New England Estates v. Town of Branford, No. 18132.

Decision Date16 February 2010
Docket NumberNo. 18132.
Citation294 Conn. 817,988 A.2d 229
CourtConnecticut Supreme Court

Wesley W. Horton, Hartford and William H. Clendenen, Jr., New Haven, with whom, were Kimberly A. Knox, Hartford and, on the brief, Kevin C. Shea, New Haven, Kenneth J. Bartschi, David A. Reif, Matthew A. Weiner, Hartford, Jonathan M. Freiman, New Haven, Kerry R. Callahan and Daniel R. Canavan, Hartford, for the appellant (named defendant).

Timothy S. Hollister, with whom was Sheila A. Huddleston, Hartford, for the appellee (plaintiff).

Linda L. Morkan, with whom, on the brief, were Stephen R. Humphrey, Brian R. Smith and Jeffrey J. White, Hartford, for the cross appellants (defendants Thomas Santa Barbara, Jr., et al.).

William H. Ethier, West Hartford, Mary Lynn Huett, Kristy M. Rogan, New York City and Thomas F. Geselbracht, Chicago, IL, filed a brief for the National Association of Home Builders et al. as amici curiae.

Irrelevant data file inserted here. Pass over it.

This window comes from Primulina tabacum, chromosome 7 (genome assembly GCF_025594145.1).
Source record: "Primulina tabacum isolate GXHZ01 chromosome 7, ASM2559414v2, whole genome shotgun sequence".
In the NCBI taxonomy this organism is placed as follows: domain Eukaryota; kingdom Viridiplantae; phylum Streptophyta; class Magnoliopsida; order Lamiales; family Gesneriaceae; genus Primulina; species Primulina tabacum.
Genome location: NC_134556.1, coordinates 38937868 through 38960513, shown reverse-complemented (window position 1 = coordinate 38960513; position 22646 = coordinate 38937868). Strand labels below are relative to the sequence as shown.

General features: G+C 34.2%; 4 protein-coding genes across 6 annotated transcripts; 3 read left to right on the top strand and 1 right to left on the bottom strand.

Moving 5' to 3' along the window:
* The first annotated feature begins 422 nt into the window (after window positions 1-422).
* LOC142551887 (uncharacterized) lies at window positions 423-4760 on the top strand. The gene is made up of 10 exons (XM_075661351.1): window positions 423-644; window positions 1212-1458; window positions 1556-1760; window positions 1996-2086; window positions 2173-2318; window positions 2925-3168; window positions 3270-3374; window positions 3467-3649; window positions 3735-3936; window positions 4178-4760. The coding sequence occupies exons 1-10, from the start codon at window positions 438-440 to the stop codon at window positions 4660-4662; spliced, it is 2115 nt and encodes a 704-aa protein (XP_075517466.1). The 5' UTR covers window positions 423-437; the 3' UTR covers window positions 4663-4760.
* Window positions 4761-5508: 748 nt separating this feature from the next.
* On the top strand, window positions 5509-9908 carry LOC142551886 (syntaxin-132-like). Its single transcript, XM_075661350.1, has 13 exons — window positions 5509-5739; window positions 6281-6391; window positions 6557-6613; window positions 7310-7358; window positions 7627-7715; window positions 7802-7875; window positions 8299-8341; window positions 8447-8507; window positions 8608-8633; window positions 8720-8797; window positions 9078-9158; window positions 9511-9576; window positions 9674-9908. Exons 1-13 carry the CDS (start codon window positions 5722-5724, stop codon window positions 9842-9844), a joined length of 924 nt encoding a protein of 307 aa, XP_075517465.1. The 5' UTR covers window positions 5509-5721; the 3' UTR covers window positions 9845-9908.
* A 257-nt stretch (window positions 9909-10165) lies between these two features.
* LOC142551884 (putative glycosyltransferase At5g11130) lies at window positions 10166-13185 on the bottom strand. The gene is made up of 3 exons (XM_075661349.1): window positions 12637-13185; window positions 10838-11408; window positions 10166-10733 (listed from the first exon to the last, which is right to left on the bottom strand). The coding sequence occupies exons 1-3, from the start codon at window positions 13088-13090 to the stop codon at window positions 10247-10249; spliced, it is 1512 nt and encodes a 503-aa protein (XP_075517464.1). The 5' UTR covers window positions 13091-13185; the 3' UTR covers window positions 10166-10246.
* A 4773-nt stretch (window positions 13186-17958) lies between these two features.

This appeal and cross appeal, along with the companion cases decided today, Branford v. Santa Barbara, 294 Conn. 785, 988 A.2d 209, 2010 WL 432345 (2010), and Branford v. Santa Barbara, 294 Conn. 803, 988 A.2d 221, 2010 WL 432352 (2010), arise from the named defendant town of Branford's (town)1 exercise of eminent domain with respect to an approximately seventy-seven acre parcel of land, known as 48-86 Tabor Drive. In this action brought pursuant to 42 U.S.C. § 1983 (§ 1983 action),2 the town appeals3 from the judgment rendered, following a jury trial, in favor of the cited in defendants, Thomas Santa Barbara, Jr., and Frank Perrotti Jr., the owners of the subject property at the time of the taking (owners), and the plaintiff, New England Estates, LLC (New England Estates) a developer that had entered into an option contract with the owners to purchase the property.4 The town claims that: (1) the trial court lacked subject matter jurisdiction because New England Estates and the owners failed to seek first a mandatory injunction for the return of the property, thus rendering their § 1983 action unripe; (2) the judgment in favor of New England Estates was improper because it did not have a compensable interest under the takings clause of the fifth amendment of the federal constitution; (3) because New England Estates and the owners already had recovered just compensation for the taking in their appeal challenging the statement of compensation filed by the town (valuation appeal); see Branford v. Santa Barbara, supra, 294 Conn. 785, 988 A.2d 209; the § 1983 action was barred by the doctrine prohibiting double recovery in general, and, more specifically, barred by the doctrines of res judicata and collateral estoppel, as well as the takings clause itself; (4) the takings clause protects only against takings that are not for a public use and provides no protection against takings that are based on pretext or constitute abuses of power; and (5) the trial court improperly awarded attorney's fees to New England Estates and the owners.5 In their cross appeal, the owners claim that the trial court improperly denied them attorney's fees and costs in connection with the valuation appeal. We reverse the judgment in favor of New England Estates, and reverse the award of attorney's fees to New England Estates. We affirm the judgment in favor of the owners and affirm the award of attorney's fees to the owners for work performed in the § 1983 action. We reverse the denial of attorney's fees to the owners for work performed in connection with the valuation appeal, and remand the matter to the trial court for a determination of reasonable attorney's fees in connection with that case.